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Endobronchial ultrasound guided transbronchial needle aspiration of mediastinal lymph nodes for lung cancer staging: a projected cost analysis
  1. M E J Callister1,
  2. A Gill1,
  3. W Allott2,
  4. P K Plant1
  1. 1
    Department of Respiratory Medicine, St James’s University Hospital, Leeds, UK
  2. 2
    Finance Department, St James’s University Hospital, Leeds, UK
  1. Dr M E J Callister, Department of Respiratory Medicine, St James’s University Hospital, Beckett Street, Leeds LS9 7TF, UK; matthew.callister{at}btinternet.com

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Endobronchial ultrasound guided-transbronchial needle aspiration (EBUS-TBNA) of mediastinal lymph nodes provides a safe alternative to mediastinoscopy for staging patients with lung cancer.15 Performing TBNA under real time ultrasound visualisation has been shown to significantly improve the yield of TBNA compared with conventional TBNA performed without visualisation.6 In addition to the clinical benefits of this procedure, EBUS-TBNA is likely to offer ongoing cost savings by avoiding the need for mediastinoscopy procedures and positron emission topography (PET) scans in some patients.

At Leeds Teaching Hospitals NHS Trust (LTHT), conventional TBNA is used to assess large subcarinal nodes, but the Trust does not currently offer an EBUS-TBNA service. By reviewing mediastinoscopies performed as staging procedures for lung cancer in LTHT during 2006, we estimated the financial implications of establishing an EBUS-TBNA service.

Methods

We hypothesised that patients found to have N2/N3 disease by EBUS-TBNA at initial bronchoscopy would then not require further investigation with PET imaging and mediastinoscopy. To estimate the number of EBUS-TBNA investigations that would demonstrate mediastinal malignant disease, we determined the proportion of staging mediastinoscopies positive for malignancy, and the sensitivity of EBUS-TBNA for malignancy according to published series.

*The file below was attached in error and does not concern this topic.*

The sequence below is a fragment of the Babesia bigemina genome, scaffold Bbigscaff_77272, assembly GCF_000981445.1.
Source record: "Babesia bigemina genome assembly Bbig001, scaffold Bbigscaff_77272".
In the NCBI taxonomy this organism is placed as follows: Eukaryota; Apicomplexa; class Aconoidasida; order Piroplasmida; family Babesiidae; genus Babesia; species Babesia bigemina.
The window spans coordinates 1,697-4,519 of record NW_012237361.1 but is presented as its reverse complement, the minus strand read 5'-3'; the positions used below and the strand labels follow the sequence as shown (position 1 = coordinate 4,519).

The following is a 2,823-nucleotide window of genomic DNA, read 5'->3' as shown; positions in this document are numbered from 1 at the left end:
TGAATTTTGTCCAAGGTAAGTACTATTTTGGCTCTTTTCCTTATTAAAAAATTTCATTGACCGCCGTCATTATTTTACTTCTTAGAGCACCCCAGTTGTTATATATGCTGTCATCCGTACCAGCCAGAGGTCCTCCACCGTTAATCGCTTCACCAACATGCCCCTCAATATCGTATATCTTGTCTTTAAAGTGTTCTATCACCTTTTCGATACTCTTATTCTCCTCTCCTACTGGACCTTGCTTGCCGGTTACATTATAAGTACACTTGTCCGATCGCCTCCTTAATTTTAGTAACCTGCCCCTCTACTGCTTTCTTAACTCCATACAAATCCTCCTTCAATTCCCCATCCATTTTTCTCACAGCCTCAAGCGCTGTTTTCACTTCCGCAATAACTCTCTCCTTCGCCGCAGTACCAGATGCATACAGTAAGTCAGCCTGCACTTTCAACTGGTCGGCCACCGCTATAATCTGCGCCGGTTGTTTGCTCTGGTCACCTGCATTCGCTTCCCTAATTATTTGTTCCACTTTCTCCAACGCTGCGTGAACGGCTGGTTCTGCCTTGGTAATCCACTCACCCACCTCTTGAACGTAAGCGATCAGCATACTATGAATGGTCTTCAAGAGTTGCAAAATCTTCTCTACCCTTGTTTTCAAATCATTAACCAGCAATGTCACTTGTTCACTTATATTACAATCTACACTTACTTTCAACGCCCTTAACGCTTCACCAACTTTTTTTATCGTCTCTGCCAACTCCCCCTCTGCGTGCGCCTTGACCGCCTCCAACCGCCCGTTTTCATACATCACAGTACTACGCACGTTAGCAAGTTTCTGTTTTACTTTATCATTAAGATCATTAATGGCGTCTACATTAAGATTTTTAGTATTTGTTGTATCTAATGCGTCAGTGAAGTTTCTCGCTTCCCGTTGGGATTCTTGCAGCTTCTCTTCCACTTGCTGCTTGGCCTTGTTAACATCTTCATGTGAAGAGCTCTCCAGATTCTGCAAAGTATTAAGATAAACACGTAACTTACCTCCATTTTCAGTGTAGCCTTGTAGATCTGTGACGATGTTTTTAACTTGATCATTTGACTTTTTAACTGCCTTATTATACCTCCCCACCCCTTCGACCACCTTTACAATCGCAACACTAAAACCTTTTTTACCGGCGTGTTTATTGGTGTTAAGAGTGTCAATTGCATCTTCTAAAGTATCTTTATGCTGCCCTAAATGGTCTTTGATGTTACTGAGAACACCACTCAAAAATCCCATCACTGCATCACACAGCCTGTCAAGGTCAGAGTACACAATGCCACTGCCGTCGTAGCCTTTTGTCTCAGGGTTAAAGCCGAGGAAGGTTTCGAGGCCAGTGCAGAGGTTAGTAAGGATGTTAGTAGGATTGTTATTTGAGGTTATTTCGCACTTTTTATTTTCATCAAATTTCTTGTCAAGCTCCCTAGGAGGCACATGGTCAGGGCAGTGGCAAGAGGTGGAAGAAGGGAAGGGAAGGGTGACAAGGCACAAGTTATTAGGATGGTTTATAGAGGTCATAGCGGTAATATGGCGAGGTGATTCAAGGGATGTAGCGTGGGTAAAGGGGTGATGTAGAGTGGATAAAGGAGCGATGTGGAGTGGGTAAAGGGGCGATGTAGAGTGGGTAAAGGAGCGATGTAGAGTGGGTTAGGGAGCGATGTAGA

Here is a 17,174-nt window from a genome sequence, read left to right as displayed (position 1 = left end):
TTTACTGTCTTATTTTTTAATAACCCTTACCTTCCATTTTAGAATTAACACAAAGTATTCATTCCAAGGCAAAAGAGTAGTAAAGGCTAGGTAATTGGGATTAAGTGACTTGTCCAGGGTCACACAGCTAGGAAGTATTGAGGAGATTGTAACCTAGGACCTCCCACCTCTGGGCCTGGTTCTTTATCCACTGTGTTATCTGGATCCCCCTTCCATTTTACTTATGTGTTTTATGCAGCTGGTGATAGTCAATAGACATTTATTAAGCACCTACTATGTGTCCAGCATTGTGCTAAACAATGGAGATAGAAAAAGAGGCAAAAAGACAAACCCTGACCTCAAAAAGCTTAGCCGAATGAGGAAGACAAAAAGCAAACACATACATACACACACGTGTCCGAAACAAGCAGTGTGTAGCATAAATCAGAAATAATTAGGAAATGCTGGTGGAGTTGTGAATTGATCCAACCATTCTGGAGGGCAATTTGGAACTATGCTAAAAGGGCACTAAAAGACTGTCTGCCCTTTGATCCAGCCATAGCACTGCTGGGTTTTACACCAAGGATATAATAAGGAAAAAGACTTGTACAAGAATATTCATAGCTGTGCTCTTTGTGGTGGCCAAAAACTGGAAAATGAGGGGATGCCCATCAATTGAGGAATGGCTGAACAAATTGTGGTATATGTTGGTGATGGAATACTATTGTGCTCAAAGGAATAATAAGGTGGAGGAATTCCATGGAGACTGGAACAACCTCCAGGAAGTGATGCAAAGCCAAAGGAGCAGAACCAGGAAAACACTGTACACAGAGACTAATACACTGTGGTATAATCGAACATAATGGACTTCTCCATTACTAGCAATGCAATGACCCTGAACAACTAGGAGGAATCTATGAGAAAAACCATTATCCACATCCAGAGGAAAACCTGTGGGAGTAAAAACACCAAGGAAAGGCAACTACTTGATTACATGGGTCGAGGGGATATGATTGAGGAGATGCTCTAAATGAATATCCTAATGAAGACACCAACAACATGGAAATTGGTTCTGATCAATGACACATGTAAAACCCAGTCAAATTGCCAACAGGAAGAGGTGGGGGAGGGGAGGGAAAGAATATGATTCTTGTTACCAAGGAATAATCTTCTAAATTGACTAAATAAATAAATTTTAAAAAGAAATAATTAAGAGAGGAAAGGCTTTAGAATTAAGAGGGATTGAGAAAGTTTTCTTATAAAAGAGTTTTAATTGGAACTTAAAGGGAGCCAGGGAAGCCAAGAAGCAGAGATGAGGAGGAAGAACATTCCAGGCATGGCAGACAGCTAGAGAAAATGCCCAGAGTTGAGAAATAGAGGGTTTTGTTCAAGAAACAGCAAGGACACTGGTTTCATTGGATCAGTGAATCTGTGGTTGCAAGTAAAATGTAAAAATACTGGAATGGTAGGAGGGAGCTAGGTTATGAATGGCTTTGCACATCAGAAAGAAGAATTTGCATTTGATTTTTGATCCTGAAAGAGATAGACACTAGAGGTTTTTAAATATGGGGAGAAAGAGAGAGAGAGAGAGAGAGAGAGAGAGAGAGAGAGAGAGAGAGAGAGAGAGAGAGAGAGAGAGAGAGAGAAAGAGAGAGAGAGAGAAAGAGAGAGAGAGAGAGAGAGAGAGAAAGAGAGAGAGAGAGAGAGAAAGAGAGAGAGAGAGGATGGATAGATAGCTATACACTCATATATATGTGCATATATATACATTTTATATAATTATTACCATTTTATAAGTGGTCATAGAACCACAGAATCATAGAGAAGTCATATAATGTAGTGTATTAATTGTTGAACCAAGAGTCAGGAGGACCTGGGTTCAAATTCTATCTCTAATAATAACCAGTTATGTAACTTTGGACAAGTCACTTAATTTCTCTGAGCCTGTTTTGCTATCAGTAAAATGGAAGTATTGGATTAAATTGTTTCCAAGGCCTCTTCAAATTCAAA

The capital costs for EBUS-TBNA were determined. The UK NHS tariffs for mediastinoscopy, PET and EBUS-TBNA bronchoscopy were determined. In addition, the actual unit based costs to the hospital for providing mediastinoscopy and EBUS-TBNA (projected) were calculated for LTHT. The annual cost implications of establishing an EBUS-TBNA service were estimated for the local NHS economy as a whole, primary care trusts (purchasers of secondary care) and LTHT (local provider of secondary care).

Results

Forty-seven patients underwent mediastinoscopy as a staging procedure for lung cancer in LTHT in 2006. Twenty-eight patients were shown to have malignant disease in N2 or N3 nodes, of which 27 were deemed accessible to EBUS-TBNA (all had mediastinal lymphadenopathy on initial CT scan). Mean EBUS-TBNA sensitivity for malignancy in recently published series was 92.3%.15 We therefore projected that 25 patients would have had mediastinal malignancy demonstrated by EBUS-TBNA and would therefore not have undergone CT-PET and mediastinoscopy.

Capital costs for EBUS-TBNA were £104 465 over 5 years. The national tariff for mediastinoscopy was £2157, and the actual unit based cost for the hospital was £2000. The national tariff for PET was £975; PET is provided by an independent contractor and thus is cost neutral for LTHT. The tariff cost for standard fibreoptic bronchoscopy was £575. EBUS bronchoscopy does not currently attract an additional payment above the standard tariff. The projected unit based cost to the hospital for EBUS-TBNA was £484, rising to £675 if combined with endobronchial biopsy. These costs increase to £929 and £1120, respectively, if capital costs (distributed over 5 years) were included.

We calculated that the introduction of an EBUS-TBNA service would save the local NHS economy £32 631 per year (including capital costs). Taking into account the current tariff for EBUS-TBNA and referral routes of patients to LTHT, introduction of a service would save the local primary care trusts £58 750 per annum, but would cost LTHT an additional £26 119 per annum.

Discussion

Our study identifies potential cost savings for the NHS as a result of the introduction of EBUS-TBNA. The limitations of this analysis are as follows. The sensitivities quoted in published series refer to all TBNA accessible nodes. At LTHT, large subcarinal nodes are already assessed by conventional TBNA and, if malignant disease is detected, do not undergo mediastinoscopy (and thus would not feature in this analysis). The sensitivity figures quoted may therefore represent an overestimate for the purposes of this analysis. In addition, our analysis makes no allowance for a learning curve with the procedure. However, even with a reduced sensitivity of 80%, the annual local NHS saving would be £22 516.

EBUS-TBNA offers significant time reductions between referral and treatment for some patients with lung cancer. It may also reduce hospital admissions and minimise morbidity associated with mediastinal staging. This cost minimisation analysis has identified potential savings for the NHS as a whole, but the current national tariff structure acts as a disincentive for UK hospitals to establish such a service. The introduction of an additional tariff for EBUS-TBNA would encourage greater uptake of this technique.

REFERENCES

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Footnotes

  • Competing interests: None.

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